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Are Certificates Of Deposit (CDs) A Good Investment Option For You?

CDs give people a steady and predictable income in the form of interest rate. On the downside, it “locks” your money for a set period of time. Shoulf you invest in CDs? Here's the basics - what are CDs, how do they work, what are their pros and cons, how many types are there?

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Fact: Banks are constantly trying to “seduce” people into putting their money into the bank. For this, they offer their clients to pay them for doing so. This is known as a deposit.

The following chart from the 2019 FED Survey of Consumer Finances shows the average amount families invest in Certificates of Deposit have grown tremendously between 2001 and 2019. In 2001, the average was just $54.10 and it steadily increased every three years. It peaked in 2010 before steadily increasing again to a high of $101.95 in 2019.

Certificates of Deposit (CDs) holdings per family

Are certificates of deposit a good investment option for you?

The answer is not simple; it depends on the bank, the terms they offer and you as an investor. On the positive side, CDs give people a steady and predictable income in the form of interest rate. On the downside, it “locks” your money for a set period of time – three months, six months, a year, etc.

What are CDs, how do they work, what are their pros and cons, how many types are there? Let's explain.

What Are Certificates of Deposits (CDs)?

A certificate of deposit (CD) is a contract between a bank and a depositor for a fixed period of time. The latter is called term. The depositor entrusts his money to the bank and for this, it pays an interest rate to the deposit owner.

Usually, people buy deposit accounts because they have some spare money they do not need in the near future.

If the term of your CD is one year after it expires the bank will pay the interest rate on the money. A deposit owner should pay taxes on the returns unless the account is tax-free or tax-deferred.  Bear in mind that CDs are low-risk and low-return investments and are not suitable for people who need cash at the moment.


Well, if your bank is insured by the Federal Deposit Insurance Corporation (FDIC) and is under $250,000, then your deposit is also insured. If the bank goes bankrupt, the FDIC will give your money back.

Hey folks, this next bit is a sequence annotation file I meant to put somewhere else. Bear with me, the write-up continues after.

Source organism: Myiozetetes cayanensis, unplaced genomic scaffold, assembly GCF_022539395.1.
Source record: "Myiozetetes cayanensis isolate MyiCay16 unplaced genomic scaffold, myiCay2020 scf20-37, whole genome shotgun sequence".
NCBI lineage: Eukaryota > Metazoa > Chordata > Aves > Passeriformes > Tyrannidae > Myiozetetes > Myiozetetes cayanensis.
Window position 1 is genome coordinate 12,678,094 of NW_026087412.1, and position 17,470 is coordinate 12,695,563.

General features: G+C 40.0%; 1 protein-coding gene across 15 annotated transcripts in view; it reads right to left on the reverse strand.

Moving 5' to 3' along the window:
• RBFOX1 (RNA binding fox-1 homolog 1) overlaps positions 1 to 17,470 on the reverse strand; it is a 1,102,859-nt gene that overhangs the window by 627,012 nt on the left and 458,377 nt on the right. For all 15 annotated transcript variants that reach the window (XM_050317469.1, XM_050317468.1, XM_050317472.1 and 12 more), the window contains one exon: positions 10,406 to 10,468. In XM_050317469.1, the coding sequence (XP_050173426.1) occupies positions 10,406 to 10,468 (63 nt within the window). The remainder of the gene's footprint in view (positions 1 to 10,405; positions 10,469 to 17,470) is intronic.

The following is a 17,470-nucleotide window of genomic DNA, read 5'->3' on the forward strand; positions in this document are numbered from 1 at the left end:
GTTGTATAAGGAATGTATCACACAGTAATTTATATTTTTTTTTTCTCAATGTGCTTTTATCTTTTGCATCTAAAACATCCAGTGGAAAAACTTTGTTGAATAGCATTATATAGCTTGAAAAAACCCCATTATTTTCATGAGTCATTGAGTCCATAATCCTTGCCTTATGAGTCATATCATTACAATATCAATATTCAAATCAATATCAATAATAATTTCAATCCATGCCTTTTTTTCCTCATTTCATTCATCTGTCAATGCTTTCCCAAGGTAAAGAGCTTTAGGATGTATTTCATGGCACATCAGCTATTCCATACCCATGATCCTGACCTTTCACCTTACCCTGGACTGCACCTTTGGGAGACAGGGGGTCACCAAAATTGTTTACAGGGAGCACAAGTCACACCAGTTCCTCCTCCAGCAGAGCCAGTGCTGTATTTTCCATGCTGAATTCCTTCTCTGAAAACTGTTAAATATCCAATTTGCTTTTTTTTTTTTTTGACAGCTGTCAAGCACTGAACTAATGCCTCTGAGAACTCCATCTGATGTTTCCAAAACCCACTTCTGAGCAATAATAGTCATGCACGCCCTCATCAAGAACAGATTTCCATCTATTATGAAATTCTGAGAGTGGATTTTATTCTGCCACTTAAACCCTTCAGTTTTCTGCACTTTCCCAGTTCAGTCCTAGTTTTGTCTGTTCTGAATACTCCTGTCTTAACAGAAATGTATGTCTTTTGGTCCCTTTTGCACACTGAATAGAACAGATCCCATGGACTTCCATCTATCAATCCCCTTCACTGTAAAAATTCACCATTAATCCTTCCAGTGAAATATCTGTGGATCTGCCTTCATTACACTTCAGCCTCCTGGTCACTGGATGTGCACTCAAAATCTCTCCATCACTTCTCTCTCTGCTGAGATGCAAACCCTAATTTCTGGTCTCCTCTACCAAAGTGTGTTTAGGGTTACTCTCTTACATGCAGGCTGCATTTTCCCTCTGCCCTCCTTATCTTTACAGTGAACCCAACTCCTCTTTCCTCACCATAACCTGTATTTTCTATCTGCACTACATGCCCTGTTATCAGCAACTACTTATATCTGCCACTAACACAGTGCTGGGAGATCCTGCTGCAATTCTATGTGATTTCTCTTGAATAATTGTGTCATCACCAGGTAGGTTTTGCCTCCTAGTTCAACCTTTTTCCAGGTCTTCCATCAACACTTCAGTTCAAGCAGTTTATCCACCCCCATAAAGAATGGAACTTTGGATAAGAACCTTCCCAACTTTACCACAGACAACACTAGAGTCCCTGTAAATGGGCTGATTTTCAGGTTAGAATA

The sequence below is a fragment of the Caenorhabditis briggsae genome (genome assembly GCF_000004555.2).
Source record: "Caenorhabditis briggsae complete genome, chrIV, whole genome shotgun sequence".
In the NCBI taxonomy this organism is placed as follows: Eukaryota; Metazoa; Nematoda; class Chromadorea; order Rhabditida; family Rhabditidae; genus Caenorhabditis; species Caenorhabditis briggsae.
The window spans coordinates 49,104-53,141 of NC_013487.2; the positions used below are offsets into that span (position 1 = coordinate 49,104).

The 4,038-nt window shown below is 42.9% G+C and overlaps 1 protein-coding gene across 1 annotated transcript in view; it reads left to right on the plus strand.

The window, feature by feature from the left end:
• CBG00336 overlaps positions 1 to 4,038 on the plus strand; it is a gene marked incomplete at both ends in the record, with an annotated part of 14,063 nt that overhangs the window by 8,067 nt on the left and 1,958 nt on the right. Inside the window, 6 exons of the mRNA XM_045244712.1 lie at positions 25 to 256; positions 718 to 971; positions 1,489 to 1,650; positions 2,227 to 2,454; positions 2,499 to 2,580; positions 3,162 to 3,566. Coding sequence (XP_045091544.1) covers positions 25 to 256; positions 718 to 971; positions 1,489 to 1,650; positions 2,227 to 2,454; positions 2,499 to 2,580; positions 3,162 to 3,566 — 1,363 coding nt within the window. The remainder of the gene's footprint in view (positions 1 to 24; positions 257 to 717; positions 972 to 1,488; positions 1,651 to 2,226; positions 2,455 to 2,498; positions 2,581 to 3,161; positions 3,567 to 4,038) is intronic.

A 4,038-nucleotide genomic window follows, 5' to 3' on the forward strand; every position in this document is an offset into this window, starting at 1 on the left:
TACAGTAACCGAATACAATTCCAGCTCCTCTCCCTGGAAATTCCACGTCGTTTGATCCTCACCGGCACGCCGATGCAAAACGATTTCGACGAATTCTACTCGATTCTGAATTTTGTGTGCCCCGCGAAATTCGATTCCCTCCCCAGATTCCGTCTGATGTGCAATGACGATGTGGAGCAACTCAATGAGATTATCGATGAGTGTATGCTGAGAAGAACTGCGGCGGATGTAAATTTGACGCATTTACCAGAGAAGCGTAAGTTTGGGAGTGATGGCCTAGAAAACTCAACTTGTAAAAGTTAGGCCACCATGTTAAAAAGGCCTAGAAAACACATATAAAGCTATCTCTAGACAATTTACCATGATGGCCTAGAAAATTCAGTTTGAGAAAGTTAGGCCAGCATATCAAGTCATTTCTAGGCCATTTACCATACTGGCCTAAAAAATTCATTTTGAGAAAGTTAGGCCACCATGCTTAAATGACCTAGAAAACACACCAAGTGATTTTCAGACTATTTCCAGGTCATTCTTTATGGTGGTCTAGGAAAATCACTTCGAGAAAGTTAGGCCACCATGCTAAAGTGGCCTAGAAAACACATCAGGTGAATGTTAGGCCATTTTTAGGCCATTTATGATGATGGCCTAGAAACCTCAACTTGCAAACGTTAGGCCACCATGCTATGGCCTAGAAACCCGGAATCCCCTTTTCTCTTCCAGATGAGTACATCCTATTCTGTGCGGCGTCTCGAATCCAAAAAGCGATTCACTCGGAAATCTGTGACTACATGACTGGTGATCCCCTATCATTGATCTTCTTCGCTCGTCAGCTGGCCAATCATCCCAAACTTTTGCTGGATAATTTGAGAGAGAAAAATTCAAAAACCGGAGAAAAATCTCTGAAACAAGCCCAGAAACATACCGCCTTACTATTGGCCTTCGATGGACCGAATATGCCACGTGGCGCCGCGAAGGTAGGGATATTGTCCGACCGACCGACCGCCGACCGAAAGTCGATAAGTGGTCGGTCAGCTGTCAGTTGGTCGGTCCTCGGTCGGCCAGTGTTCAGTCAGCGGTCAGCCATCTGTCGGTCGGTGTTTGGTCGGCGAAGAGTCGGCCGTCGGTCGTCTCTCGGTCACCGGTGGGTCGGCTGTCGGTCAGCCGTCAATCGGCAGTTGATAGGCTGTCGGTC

Why to Invest in CDs?

You've come to the correct place if a certificate of deposit sounds like something that could help you save money. The following are three main advantages of a CD:

  • Flexibility: Brokered CDs are available in a variety of maturities, from 3 months to 20 years. This gives you the option of choosing between high levels of liquidity, which means you can reinvest your funds regularly, and stability, which means you can lock in attractive interest rates for a long time. CDs having longer periods or maturities, like other fixed income securities, provide greater yields.
  • Safety: CDs are FDIC-insured up to $250,000 per account owner and per institution. There is, however, a technique to increase your coverage beyond this limit. While having the FDIC on your side is beneficial, CDs come with additional safeguards. One of the key advantages of a CD is that, unlike stocks, where significant quantities of money can be gained or lost in a single day of trading, money invested in a CD will increase consistently.
  • Low Fees – Another advantage of a certificate of deposit is that it may have a very low fees. Some banks won't charge you a monthly fee if you keep your money in a CD.
    While the lack of a monthly fee is an essential CD benefit, it's vital to keep in mind that a certificate of deposit may have other costs. Early withdrawal penalties and account fees are determined by the agreement in place at the time the account is opened, so be sure you read the fine print and understand what fees and penalties, if any, apply.

CD Example

There is nothing as helpful as a good example.

Let's say, John has saved $5,000 which he does not need in the near future. Then, he decides to buy a CD at a 2.5% compounded interest rate. The term of the deposit is 2 years. If John withdraws money from his deposit account before the end of the second year, he will have to pay a penalty.

For the first year, John will receive $125 in interest (5,000×2.5%). For the second year, he will receive $128 (5,125×2.5%), and the whole amount of money after the maturity date will be $5,253.

How Is The Interest Rate Distributed?

It depends on the bank and the contract you have signed. There are CDs that offer the interest rate to be paid each month or once every three months. The money is deposited into the account. More often, banks pay the interest they owe the account holder when the term ends.

Sometimes, which is tricky, CD's rollover. This means that your contract is automatically renewed and your CD extends for a new term. The interest rate changes, however, and usually equals the current market one. If this is the case, end the contract on the day it expires and open a new one at better terms.

My advice is to know very well what kind of CD is your deposit account and all the details concerning penalties, interest rate, term, rollover, etc.

When to Consider CDs?

There are typically three primary situations where a CD works the best.